Getting back to normal was the goal of a business crawl held Saturday in the East Village weeks after a deadly building explosion and collapse. NY1’s Mahsa Saeidi has the story.
After the explosion, Paul's Da Burger Joint sitting just a block away from the site shut down for four days. When it re-opened, business was down 50 percent.
“It makes you not pay your suppliers on time, your bills get piled up,” said Paul’s Burger Manager Robin Kovalevich.
The owner of Himalayan Visions agrees, saying her gift shop was nearly empty.
The construction is going on the people think the store is closed so I'm trying my best to stay here open up and people might show up,” said Sonam Tenzin of Himalayan Vision.
On Saturday afternoon, they did show up.
“I think when bad things happen good things can come out of it, and watching us come together as a group and support mom and pop businesses it's critical,” said a man.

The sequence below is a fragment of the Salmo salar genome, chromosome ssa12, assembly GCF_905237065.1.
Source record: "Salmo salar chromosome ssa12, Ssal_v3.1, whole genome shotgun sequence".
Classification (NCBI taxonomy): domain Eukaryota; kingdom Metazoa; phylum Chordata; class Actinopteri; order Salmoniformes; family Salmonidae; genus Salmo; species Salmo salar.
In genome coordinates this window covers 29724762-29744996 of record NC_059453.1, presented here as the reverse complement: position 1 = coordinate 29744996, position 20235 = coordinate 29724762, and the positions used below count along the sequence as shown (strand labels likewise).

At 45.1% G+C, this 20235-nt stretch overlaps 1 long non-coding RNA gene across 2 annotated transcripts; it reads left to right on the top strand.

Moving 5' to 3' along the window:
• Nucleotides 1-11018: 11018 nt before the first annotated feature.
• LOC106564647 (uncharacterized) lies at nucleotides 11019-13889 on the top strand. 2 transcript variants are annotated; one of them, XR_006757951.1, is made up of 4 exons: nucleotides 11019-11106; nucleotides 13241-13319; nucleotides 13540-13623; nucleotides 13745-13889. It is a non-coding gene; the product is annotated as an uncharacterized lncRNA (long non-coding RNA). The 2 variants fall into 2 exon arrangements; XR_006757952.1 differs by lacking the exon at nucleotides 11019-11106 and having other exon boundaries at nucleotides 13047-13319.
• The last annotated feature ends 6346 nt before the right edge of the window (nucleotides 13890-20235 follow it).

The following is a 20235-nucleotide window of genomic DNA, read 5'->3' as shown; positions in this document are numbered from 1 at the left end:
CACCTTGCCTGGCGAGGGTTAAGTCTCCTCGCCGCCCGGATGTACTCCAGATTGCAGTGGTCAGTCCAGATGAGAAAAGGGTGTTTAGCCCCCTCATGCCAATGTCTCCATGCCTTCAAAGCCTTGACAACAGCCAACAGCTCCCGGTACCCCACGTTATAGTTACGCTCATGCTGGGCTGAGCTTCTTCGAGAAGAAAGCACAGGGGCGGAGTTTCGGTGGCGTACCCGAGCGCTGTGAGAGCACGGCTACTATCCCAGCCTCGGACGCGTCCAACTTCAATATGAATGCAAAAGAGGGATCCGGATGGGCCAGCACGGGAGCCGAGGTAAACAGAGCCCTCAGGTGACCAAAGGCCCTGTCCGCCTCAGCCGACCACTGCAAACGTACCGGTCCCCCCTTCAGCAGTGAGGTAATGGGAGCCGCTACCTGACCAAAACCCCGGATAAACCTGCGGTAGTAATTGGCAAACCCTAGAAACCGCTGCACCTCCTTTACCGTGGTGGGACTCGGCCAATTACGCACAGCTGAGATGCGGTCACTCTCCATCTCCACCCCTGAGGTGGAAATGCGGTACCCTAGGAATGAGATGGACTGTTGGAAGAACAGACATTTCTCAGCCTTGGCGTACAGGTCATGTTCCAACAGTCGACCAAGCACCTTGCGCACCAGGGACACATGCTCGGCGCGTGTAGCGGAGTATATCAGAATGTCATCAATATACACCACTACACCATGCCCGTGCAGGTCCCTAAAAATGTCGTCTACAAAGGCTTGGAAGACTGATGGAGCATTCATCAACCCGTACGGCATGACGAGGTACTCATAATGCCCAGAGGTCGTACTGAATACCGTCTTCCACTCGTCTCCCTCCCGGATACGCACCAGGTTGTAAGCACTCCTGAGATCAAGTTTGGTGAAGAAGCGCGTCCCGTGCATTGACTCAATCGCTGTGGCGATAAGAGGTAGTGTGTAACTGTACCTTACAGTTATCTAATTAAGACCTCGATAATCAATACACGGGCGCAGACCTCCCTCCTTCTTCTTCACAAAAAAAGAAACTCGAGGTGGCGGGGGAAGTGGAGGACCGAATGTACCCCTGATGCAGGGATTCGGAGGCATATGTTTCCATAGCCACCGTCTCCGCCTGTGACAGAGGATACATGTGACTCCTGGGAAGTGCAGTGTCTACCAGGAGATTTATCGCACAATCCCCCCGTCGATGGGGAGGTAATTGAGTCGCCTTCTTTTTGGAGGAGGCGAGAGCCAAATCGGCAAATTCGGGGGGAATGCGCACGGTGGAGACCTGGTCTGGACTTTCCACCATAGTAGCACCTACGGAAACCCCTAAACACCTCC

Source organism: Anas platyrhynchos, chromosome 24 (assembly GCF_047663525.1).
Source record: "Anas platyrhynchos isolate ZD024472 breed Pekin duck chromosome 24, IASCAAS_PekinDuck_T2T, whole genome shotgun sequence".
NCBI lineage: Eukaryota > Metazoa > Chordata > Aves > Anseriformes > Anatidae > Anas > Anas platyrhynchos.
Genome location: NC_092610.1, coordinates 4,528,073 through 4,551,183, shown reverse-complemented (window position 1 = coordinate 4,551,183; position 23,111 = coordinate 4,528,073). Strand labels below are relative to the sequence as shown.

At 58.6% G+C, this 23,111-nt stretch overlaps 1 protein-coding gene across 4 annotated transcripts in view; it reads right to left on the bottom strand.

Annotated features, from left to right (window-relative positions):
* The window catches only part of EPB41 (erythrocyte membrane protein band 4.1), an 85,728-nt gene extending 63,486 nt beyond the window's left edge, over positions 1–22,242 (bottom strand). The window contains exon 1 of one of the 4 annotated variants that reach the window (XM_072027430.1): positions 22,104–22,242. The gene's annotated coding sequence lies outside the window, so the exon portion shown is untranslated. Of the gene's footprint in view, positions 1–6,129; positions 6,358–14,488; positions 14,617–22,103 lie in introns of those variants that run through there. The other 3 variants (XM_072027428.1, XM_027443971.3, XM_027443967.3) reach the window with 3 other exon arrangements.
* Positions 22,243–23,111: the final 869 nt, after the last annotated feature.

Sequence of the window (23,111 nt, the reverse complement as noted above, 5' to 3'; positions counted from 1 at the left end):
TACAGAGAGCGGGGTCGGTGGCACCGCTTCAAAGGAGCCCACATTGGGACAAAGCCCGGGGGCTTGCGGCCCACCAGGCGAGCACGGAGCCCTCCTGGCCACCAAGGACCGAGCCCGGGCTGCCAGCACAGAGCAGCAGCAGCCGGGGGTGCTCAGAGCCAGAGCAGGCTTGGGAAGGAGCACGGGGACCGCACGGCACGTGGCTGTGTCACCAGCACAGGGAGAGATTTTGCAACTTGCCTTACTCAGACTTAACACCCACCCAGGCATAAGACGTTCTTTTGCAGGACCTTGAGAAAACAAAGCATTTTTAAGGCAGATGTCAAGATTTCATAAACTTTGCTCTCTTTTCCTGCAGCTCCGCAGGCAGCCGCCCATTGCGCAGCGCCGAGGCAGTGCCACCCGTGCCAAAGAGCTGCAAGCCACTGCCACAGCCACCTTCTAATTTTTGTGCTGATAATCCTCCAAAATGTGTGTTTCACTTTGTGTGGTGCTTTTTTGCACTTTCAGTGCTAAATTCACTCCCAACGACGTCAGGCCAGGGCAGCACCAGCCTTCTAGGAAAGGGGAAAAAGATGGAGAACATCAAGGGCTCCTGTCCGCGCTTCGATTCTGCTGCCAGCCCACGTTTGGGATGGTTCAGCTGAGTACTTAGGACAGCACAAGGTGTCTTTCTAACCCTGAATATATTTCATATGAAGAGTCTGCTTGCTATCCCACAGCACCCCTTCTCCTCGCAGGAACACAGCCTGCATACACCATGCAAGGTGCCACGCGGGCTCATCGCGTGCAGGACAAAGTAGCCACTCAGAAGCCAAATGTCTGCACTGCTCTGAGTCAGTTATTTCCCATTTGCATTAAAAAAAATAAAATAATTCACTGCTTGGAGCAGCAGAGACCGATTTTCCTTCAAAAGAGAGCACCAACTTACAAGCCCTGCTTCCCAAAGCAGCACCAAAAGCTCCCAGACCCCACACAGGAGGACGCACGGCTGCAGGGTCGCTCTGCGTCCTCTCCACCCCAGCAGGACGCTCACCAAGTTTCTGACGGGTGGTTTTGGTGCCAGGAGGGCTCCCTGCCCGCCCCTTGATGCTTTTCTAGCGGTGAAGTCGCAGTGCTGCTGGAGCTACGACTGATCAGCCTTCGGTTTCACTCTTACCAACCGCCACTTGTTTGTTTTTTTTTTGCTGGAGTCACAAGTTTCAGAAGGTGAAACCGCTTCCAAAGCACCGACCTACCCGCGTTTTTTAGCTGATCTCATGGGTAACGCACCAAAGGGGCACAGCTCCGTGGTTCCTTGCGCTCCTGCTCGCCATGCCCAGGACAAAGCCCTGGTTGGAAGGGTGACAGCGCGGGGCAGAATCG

The group, Save NYC held a targeted business crawl on Second Avenue to help businesses that took a financial hit. The result was customers and cash.
“I'm really glad, picking up our business,” said Tenzin.
“I guess people from Twitter and Facebook caught on, and they've just been continuously coming all day to support us,” said Kovalevich .
Residents say places like B&H Dairy, and Gem Spa are part of the landscape and charm of the East Village.
The last thing that people really want to see is the mollification of NY,” said a woman.
It's definitely really important to me to keep places like this going, you know, because it's what's left of my childhood down here,” said a restaurant patron, Sarah Keljikian.
Meanwhile, newer establishments and their workers are also recovering. Like Nick Naranjo who is a cashier at Taqueria Diana.
“I've had to pick up a second job recently and because everythings been lacking here now,” said Naranjo
He appreciates the customers lined up out the door, showing support. Still, many are thinking about the people who lost their home, and the two young men who lost their lives:
“There's a lot of gloom, a lot of friends we know a lot of people who lost their homes,” said a man.
The mayor's fund is providing support to people directly affected by the explosion. More than $125,000 has already been raised.